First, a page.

Category: Natural Disaster
Pollution of the open seas by human activities has become a serious problem. Ocean dumping is the dumping or placing of materials in designated places in the ocean, often on the continental shelf. A wide range of materials is involved, including garbage, construction and demolition debris, sewage sludge, dredge material, and waste chemicals. In some cases, ocean dumping is regulated and controlled, while some dumping occurs haphazardly by ships and tankers at sea, or illegally within coastal waters. Incineration at sea of organic wastes, with subsequent dumping, has been allowed as a viable disposal process, both in the United States and in Europe.
BP originally estimated that the Gulf of Mexico oil spill would becontained with robotic submarines, however early attempts to contain the oil spill failed. Now BP and the Obama administration are left with an ever-worsening environmental catastrophe and a spiralling clean-up bill that runs into billions of dollars.
As of Thursday, over 70 lawsuits have been filed against BP and Transocean, with the potential for thousands of claims. The new estimate for the clean-up operation is a whopping $23 billion, however it appears an acoustic trigger that doesn’t fall under mandatory government legislation could have prevented the oil slick.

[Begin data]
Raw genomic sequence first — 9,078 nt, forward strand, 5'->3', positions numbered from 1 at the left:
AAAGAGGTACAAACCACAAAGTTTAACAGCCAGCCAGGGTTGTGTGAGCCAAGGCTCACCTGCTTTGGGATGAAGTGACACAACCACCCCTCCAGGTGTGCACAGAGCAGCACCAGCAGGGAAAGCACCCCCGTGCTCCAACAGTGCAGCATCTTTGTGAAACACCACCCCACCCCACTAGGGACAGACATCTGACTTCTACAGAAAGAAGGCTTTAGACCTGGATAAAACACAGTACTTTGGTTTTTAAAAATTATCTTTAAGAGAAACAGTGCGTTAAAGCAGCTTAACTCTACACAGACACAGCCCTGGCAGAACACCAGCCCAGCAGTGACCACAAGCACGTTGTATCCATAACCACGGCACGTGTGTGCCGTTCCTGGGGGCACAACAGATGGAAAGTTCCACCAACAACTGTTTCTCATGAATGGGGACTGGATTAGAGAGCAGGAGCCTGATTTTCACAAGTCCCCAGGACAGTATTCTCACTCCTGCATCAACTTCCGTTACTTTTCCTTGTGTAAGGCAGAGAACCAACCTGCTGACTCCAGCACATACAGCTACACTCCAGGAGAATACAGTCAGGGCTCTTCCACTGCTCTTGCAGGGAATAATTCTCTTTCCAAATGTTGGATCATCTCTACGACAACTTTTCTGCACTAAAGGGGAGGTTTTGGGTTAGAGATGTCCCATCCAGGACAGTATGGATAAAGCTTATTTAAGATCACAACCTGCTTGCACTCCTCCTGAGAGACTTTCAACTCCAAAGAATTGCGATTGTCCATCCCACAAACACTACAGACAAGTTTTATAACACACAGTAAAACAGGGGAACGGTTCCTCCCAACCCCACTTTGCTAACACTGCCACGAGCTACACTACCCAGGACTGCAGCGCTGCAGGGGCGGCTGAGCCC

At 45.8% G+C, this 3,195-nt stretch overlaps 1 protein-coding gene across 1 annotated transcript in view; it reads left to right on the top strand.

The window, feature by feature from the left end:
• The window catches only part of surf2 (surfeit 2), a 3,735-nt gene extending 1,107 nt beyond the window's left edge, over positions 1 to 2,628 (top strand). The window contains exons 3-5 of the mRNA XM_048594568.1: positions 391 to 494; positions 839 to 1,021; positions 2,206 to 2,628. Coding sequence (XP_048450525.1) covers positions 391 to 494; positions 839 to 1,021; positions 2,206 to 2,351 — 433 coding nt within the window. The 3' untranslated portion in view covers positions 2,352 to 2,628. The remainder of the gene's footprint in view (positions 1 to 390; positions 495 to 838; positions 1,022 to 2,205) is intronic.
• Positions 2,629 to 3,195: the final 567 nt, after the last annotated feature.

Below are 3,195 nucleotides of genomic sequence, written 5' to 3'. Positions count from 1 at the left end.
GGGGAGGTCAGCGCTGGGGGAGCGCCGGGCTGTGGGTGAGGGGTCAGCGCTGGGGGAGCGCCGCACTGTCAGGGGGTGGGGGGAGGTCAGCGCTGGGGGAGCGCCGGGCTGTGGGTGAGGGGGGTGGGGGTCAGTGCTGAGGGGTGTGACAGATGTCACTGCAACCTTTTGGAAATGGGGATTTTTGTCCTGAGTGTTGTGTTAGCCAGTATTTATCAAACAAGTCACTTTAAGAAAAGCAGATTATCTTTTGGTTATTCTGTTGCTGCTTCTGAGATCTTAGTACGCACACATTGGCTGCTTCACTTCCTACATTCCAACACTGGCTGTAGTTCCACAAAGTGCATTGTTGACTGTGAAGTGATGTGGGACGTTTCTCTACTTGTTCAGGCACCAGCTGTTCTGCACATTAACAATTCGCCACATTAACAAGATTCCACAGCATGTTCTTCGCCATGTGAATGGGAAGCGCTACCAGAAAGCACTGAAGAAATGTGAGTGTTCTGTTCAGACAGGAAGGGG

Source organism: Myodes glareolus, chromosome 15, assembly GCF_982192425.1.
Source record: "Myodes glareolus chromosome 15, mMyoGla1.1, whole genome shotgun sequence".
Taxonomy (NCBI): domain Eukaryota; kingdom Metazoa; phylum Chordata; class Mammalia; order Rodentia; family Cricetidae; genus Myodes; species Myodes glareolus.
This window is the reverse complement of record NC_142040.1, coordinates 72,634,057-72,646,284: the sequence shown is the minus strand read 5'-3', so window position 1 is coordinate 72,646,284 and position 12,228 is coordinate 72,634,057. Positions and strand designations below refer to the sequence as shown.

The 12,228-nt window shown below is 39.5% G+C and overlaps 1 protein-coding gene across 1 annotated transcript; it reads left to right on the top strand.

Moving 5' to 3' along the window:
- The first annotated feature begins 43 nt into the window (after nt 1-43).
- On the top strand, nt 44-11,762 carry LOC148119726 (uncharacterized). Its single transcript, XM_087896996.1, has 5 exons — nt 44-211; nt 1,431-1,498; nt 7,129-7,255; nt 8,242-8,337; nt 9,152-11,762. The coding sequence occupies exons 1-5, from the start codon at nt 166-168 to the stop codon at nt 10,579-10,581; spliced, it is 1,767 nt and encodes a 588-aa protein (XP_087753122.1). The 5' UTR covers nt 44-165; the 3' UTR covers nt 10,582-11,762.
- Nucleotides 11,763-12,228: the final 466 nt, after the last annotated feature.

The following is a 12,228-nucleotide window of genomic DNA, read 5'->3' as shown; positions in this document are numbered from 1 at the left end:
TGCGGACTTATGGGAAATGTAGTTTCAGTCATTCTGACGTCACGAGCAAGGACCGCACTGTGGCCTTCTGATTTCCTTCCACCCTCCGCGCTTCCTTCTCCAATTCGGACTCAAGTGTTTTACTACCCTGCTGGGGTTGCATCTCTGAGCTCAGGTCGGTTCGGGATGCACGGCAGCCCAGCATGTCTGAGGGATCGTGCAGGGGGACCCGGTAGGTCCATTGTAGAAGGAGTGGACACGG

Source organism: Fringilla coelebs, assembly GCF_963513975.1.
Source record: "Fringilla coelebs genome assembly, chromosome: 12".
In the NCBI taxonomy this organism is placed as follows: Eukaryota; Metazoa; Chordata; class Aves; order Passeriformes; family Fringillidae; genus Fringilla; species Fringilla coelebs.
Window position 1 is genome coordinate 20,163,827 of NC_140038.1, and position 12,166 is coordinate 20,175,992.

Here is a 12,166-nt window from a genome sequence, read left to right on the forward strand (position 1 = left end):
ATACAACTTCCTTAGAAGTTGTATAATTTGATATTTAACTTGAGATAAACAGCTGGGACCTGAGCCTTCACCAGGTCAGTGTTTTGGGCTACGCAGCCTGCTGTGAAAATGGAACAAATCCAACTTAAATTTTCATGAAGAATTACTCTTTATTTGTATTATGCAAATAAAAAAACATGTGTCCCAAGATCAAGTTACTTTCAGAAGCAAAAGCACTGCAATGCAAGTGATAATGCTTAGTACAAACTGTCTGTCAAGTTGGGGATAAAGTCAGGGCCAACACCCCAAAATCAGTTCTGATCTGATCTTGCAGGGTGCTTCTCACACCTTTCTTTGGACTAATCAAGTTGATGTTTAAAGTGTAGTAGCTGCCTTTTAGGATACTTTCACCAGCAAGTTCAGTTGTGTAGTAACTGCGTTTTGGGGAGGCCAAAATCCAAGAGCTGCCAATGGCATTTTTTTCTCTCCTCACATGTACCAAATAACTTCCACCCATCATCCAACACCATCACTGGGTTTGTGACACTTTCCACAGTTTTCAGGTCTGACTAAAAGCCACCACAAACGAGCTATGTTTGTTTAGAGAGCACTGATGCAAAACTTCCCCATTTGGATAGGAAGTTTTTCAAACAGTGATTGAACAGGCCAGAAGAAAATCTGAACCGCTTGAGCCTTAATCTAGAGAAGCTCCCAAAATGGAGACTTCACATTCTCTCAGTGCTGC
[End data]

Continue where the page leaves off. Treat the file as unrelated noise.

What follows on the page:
The oil spill in the Gulf of Mexico is now 80 miles across and the size of Jamaica, and according to new reports is five times worse than first thought, leaking around 5000 barrels into the sea, as opposed to the 1000 barrels first estimated.
The new estimates were released after the discovery of another leak from the pipeline crippled after fire ravaged the Deepwater Horizon rig, and early attempts by robotic submarines to seal the well have failed. Despite the new leak, BP officials have claimed the original estimate of 1000 barrels a day is closer to the truth. However US Coast Guard Rear Admiral Mary Landry disagreed with the statement at a news conference and said she was relying on the new estimate of 5000 barrels from the National Oceanic Atmospheric Administration.